Douglas Soltesz
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Re: Object Backup Repository supporting OpenStack Swift & S3

Post by dellock6 » Nov 27, 2014 1:34 pm 2 people like this post

(note: heavy object storage fan and Ceph user here...)

Hi Douglas,
for what I understand, your main interest for object storage is not about the concept itself of an object, but its common way to scale using a scale-out approach. The two characteristics usually go hand by hand, but one does not implies the other. There are scale-out block storage solutions that can be "today" great solutions for Veeam repositories, and in fact many customers are already using it. Scale-IO, Ceph, but also HP StoreVirtual VSA, EMC Isilon and others. They all have in common the scale-out design, but even more important the "single namespace", that is the same final volume exposed to Veeam can be scaled in size by simply adding nodes, without the heavy forklift operation when you finish the available space on a jbod/nas/san and you have to move Veeam backup files to another location.

But, if we talk instead about Object Storage APIs, the whole scenario changes. Assuming we are talking about AWS S3 APIs (and products exposing their solution with the same libraries), here is where the problem with Veeam lies, and what Anton is talking about. Simply said, those APIs are designed to deal with a huge moltitude of small files like office docs, pics, and such. Veeam needs scsi-based storage because the backup files are, as seen by the storage, large files. Try to deal with a 10TB file (not only a Veeam one...) on any S3 storage and you will see by yourself. We did also some tests with some service providers and some commercial solutions, and the way the object storage deals with such files was simply too slow for any Veeam operation.

So, what's the solution? I usually suggest to use a NAS gateway as you said, or to split front-end and back-end of the backup repository: while the backend can be an object storage if it can deal with block volumes (I said before I use Ceph a lot, and the RBD block device is perfect in this scenario), the frontend will be a regular windows or linux mchine (thus be able to run the Veeam datamover) and is going to mount the object storage as a local disk device. But this design is not something that regular users can achieve based on their skills.

Also, your maths are missing a point: without local raid, which will have no sense in a scale-out design, redundancy is created by replication, so even with the smaller replication factor of 2 (two copies of every block/object saved into two different nodes), the price will be at least double of the cost of a single node. A possible workaround is to use erasure code, but it's not yet mature enough to guarantee performances like a non-erased volume, so some Veeam operations could be heavily impacted by it.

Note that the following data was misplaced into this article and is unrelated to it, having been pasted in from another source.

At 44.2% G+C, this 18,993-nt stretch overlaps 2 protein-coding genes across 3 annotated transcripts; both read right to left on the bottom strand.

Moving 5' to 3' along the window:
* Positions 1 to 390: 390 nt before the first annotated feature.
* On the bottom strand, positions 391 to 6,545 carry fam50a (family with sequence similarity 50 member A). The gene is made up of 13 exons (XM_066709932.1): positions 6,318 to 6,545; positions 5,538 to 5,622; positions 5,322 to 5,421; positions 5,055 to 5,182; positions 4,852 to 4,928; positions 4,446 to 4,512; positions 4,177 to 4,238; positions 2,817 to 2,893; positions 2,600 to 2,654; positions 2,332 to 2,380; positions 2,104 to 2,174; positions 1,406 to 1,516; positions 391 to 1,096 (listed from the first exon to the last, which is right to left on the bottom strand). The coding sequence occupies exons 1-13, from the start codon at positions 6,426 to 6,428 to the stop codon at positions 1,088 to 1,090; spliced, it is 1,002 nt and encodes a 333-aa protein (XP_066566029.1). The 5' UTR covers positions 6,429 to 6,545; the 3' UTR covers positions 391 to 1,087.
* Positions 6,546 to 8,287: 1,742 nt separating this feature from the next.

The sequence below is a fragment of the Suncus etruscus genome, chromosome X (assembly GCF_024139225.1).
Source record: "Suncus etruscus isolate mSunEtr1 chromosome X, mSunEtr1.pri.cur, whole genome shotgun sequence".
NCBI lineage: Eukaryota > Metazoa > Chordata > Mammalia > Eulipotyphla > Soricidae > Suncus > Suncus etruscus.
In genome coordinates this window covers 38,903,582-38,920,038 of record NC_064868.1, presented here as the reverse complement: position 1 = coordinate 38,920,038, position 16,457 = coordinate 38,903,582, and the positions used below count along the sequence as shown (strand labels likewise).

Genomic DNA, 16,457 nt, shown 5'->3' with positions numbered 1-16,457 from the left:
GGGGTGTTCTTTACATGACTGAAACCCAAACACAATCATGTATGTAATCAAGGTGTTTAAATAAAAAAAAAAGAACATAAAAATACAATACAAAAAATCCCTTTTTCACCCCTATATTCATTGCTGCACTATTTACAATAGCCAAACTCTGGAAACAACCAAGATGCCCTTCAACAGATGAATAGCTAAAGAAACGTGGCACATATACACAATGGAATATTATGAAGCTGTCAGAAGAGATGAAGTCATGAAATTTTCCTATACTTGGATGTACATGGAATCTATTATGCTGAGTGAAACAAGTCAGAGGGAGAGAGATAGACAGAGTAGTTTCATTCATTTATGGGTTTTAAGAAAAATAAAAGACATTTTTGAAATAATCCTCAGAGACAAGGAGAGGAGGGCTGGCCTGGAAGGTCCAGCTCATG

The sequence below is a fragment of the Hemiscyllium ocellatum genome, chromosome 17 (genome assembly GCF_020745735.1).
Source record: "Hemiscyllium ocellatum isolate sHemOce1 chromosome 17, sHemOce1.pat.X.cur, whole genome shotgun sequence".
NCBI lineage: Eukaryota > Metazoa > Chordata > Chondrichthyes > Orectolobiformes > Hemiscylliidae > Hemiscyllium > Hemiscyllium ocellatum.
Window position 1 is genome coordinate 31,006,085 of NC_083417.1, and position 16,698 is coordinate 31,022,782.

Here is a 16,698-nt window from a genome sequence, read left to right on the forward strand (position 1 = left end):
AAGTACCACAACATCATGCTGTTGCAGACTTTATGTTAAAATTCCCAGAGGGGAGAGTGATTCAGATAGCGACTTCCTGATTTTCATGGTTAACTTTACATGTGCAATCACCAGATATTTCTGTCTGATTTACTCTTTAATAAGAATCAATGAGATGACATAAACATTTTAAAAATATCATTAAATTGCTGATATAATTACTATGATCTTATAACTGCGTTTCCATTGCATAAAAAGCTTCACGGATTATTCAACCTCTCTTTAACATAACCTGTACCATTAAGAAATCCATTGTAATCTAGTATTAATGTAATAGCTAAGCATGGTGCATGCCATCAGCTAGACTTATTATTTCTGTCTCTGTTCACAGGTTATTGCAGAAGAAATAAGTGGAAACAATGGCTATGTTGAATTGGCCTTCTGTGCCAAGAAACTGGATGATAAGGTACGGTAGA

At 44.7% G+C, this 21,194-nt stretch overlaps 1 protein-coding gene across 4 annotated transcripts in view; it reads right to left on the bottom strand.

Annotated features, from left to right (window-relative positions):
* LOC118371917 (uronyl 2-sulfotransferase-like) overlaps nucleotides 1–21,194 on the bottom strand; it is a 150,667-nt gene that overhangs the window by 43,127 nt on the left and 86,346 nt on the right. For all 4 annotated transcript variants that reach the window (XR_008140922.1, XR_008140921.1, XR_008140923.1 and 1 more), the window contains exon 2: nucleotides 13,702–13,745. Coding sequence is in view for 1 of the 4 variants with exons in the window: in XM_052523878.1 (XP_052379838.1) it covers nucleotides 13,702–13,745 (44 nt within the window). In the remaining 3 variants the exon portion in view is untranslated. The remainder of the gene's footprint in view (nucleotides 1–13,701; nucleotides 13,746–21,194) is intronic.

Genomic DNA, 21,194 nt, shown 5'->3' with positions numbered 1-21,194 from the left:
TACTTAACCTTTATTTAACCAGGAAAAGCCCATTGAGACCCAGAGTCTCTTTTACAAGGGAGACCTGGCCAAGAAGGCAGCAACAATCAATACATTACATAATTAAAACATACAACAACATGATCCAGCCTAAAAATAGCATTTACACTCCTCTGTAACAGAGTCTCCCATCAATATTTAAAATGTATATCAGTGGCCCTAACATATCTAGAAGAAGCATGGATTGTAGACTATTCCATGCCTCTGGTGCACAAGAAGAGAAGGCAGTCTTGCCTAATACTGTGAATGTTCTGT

Luca.
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Re: Object Backup Repository supporting OpenStack Swift & S3

Post by zfs » Dec 01, 2014 7:44 am

Hi dougsoltesz
I fully agree and also think that Veeam will need to be compatible with swift or s3. And yes Object storage is far superior for this purpose if the application is designed for it. So I think the question is when will it be supported ;-)

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Re: Object Backup Repository supporting OpenStack Swift & S3

Post by Gostev » Dec 01, 2014 1:51 pm

The answer to that is simple: currently, there are no plans to support object storage. However, I am more than open to consider your feedback on how can we enhance functionality of our existing backup repositories to avoid you having to pull a separate technology into your environment to sit in between Veeam B&R and those hard disks. Thanks!

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Re: Object Backup Repository supporting OpenStack Swift & S3

Post by dellock6 » Dec 01, 2014 6:21 pm

to both @dougsoltesz and @zfs (nice nickname btw!). You didn't answered however to my questions, what is the main point that you see as an advantage of an object storage compared to a block storage? If it's scale-out capabilities, I've already replied.
It's the object access and the possibility to split our backups into chunks to be then saved into objects?

Also, giving the fact that a NAS Gateway as a temporary workaround is indeed a workaround for software that do not talk natively the language of the object storage, would a block-device based object storage be a viable solution, as I explained? Have you considered it? What solutions are you looking at right now?

Saying it again, I'm a big fan of object storage. I have my own ideas on how we could use object storage, but I'm one and inside Veeam, as Anton said I'd prefer to listen about how do you plan to use it. But I'd like to get more info then "I like swift/S3 because it's the hype right now and everybody is talking about it". Gimme more reasons (I already have mines, trust me).
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Re: Object Backup Repository supporting OpenStack Swift & S3

Post by dougsoltesz » Dec 01, 2014 8:57 pm 1 person likes this post

Luca,

I’m sorry for the delayed reply to your response. Your totally correct in my desires with this post. I’m looking for a low cost, highly reliable, scale-out storage solution for my backups.